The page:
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The Chemistry of Modern Life: Water-, Oil- and Grease-Resistance Barrier Coatings for Food Packaging

January 2, 2018

 The purpose of barrier coatings in food packaging is the ability to block water, water vapor and other liquids from passing through materials that typically are highly porous. Not only can these barrier coatings make items like paper and cloth water-resistance, they have the added benefit of blocking grease and oil. At first, that might not sound like a big deal, until you begin to imagine what life might be like without these high-tech barriers, which are actually emulsion polymers.

Stopping by the coffee shop for a morning French Roast, ordering a burger and fries for lunch in a drive-thru, and picking up pizza for dinner are ordinary events that take place millions of times each day across the globe. Each and every time these events happen, consumers intuitively and unknowingly rely on barrier coatings formulated with water-based emulsion polymers to perform without fail. Paper and paper board manufacturers are also depending on a zero fail rate.

That’s because no one wants coffee or any other beverage seeping through a paper cup to stain their clothes and ruin their day. The fast-food lunch and pepperoni pizza, like most food items, contain various amounts of oil and grease, none of which should ever make it onto a car’s upholstery or your favorite jeans. Salads and salad dressings, home-style vegetables, apple pies and chocolate bars present the same types of messy challenges for consumers and food processors.

In order to make food fast and convenient, barrier coatings formulated with styrene-butadiene or styrene-acrylic emulsion polymers are applied to paper and paperboard substrates as thin, lightweight, and translucent coatings. These coatings are often overlooked by the consumer.

Keeping what’s inside in and what’s outside out

To fully appreciate the vital role barrier coatings play in our daily lives, let’s take a quick look at the basics of food packaging and what makes it effective.

Today’s packaging solutions allow food products to be delivered conveniently, served on-the-go, stored longer, shipped further, and handled by numerous workers across a wide variety of environments while still maintaining its texture, flavor, appeal, nutritional value, and edibility. Packaging must be able to safely store and transport food while preventing contamination. Barrier coatings formulated with polymer emulsions such as styrene-butadiene and styrene-acrylic help solve these challenges and keep food and beverages fresh, looking great, and safe to consume.

Bags, buckets, and wrappers for ready-to-eat food products from a restaurant or convenience store aren’t designed as much for thermal insulation and protection as they are to be moisture and grease barriers. Anyone who has snarfed down a large order of fries while driving to their next appointment can easily appreciate the fact that all that the oil and grease from the fries does not penetrate through the box onto jeans or the car’s upholstery.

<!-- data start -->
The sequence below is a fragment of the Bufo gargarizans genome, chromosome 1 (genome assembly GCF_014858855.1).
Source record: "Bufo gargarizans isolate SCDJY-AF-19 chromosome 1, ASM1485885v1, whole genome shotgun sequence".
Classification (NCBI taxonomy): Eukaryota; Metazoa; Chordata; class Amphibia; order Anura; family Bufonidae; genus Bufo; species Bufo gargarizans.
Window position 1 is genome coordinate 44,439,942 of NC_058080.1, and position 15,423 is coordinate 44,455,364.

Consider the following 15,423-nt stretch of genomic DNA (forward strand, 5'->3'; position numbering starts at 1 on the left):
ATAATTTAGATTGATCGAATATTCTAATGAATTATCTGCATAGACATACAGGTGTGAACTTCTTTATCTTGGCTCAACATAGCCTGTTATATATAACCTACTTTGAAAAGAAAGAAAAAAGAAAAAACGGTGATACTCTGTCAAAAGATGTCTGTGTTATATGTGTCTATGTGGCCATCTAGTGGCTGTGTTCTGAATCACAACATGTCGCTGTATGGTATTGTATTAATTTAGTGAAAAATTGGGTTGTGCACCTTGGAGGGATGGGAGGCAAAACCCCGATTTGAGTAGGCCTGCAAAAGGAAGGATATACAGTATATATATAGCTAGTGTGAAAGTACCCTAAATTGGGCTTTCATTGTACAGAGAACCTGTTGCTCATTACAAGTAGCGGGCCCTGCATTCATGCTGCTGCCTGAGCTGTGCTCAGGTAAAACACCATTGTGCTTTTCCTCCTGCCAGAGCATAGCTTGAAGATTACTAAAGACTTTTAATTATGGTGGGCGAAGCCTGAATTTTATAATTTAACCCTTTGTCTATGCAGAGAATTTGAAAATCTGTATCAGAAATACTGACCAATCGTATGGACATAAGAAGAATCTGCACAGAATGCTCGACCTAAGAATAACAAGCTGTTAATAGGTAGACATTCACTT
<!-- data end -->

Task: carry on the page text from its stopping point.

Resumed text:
For stored and distributed foods, packaging must keep all of the original food contents inside the package and keep all external contaminants outside the package. It must do this consistently from the processing plant to the kitchen pantry. That’s what keeps food safe to eat, tasting like it’s supposed to taste, and smelling like it’s supposed to smell. It’s also important for public safety, which is why in many cases food packaging must meet requirements set by the Food and Drug Administration.

Inside food packaging are usually some amounts (a little or a lot) of gas, water, oil and grease. Aside from acting as barriers to prevent messy situations, interior barrier coatings do something else that is equally as important. Loss of gas, water, oil or grease can not only change the intended flavor of foods but also make them inedible. Ensuring that these ingredients stay inside the food container for long periods of time is critical for keeping food tasting great and maintaining its nutritional value.

On the other hand, water, liquids, and gas are also trying to get into food packaging when it certainly shouldn’t. For example, light can affect food safety and taste, as well as water vapor and oxygen. Oxidation, a chemical reaction that occurs when elements are exposed to oxygen, is a major cause of food deterioration and bad taste. To prevent these types of food contamination, exterior polymer coatings on paper or other packaging material must also excel as water, water vapor, oil, and gas barriers.

And that’s just the beginning. Along with our previous posts about emulsion polymers in bath and steam rooms and in the auto industry, we’ll also see more benefits in future posts. Stay tuned to see how aqueous polymers provide important solutions not just in the food industry but in many industries that touch our lives on a daily basis.



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